Meet the Makers: Lashay Pearson!

Lashay can be found holding a chisel like an extension of her own hand, working away at carving the letters on wooden sign after wooden sign, in the bustling Brightmoor Makerspace each Saturday morning. “I really like working on the small signs, the ones that we get to be a little more creative with, that we can choose the colors for the finish or add a little woodburning design to,” she says, referring to the wooden signs that she and the other woodworkers create by hand for community members and organizations. Her technical skills are so well developed that she’s able to experiment with colors and designs in between commissioned projects.

The Brightmoor Makers program began in 2011, and Lashay was there from the start. The program began as a “neighborhood clean-up project, cleaning up vacant lots and things like that,” as an extra curricular project for Detroit Community High School students like Lashay. “But when we finished that work, Mr. Eddy said he was going to teach some of us woodworking. So that’s how I got started,” Lashay recounts. She’s talking about Bart Eddy, who is now the program director of the Brightmoor Makers program. Lashay was one of the original students to learn woodworking from him, in a small extracurricular group that blossomed over the years into what is now known as the Brightmoor Makerspace.

“I did it all throughout high school, and then went away to college after graduating in 2013. But I transferred to Eastern, so I’m close enough now to work here again,” Lashay says, at 23 years old, having returned to work with the makerspace after a few years away at school. She has taken on a leadership role among the high school woodworkers, helping to teach them the craftsmanship she has spent years improving. “At the beginning, a lot of the students say they can’t do it, they’re not creative enough, they really don’t want to try. But after a while they really get into it, and see how they can be creative with it.”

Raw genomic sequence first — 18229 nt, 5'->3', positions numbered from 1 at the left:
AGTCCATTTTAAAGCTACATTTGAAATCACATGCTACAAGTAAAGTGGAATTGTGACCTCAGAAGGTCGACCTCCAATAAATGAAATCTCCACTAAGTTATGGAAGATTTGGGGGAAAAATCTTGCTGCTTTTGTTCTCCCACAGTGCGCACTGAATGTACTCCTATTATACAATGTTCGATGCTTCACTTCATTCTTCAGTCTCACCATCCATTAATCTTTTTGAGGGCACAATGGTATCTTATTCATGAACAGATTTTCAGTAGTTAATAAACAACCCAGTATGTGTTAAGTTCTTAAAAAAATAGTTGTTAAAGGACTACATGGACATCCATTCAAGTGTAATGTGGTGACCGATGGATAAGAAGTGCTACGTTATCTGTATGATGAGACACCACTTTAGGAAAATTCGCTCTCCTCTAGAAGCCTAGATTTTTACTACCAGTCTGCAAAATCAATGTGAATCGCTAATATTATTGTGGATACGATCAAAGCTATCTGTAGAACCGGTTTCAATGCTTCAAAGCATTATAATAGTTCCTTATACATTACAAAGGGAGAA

Lashay works with two other woodshop instructors, who both began the program as students back in 2011 as well. Not only do they help to teach the younger woodworkers how to join boards, round the corners of wooden signs, chisel letters into wood, safely explore their creativity with the woodburner, and evenly coat a sign with finish – they also exemplify the idea that the skills the students are learning in the makerspace can be carried with them past their high school graduation.

“This program is helping a lot of students get opportunities that they wouldn’t have otherwise,” she says, laughing at the students chattering while they work at the table beside her. “Without it, I wouldn’t have this thing I have such a passion for.”

Lashay has travelled with the other makerspace instructors in the program to collaborate with partner organizations, such as the National Children Center in China in 2014. “The culture shock was huge when we got there, but we got to spend a whole week doing woodworking with the kids there.” They weren’t able to bring their tools with them on the trip, so they had to improvise with the 10 – 15 kids that they worked with, making wooden animals. “After we finished our projects with them, we taught the kids games, and then got to travel for a few days just making connections with people. It was a great experience.” She’s looking forward to visiting Kenya for a similar trip in just a few weeks, and then continuing to work and instruct in the woodshop throughout the summer program.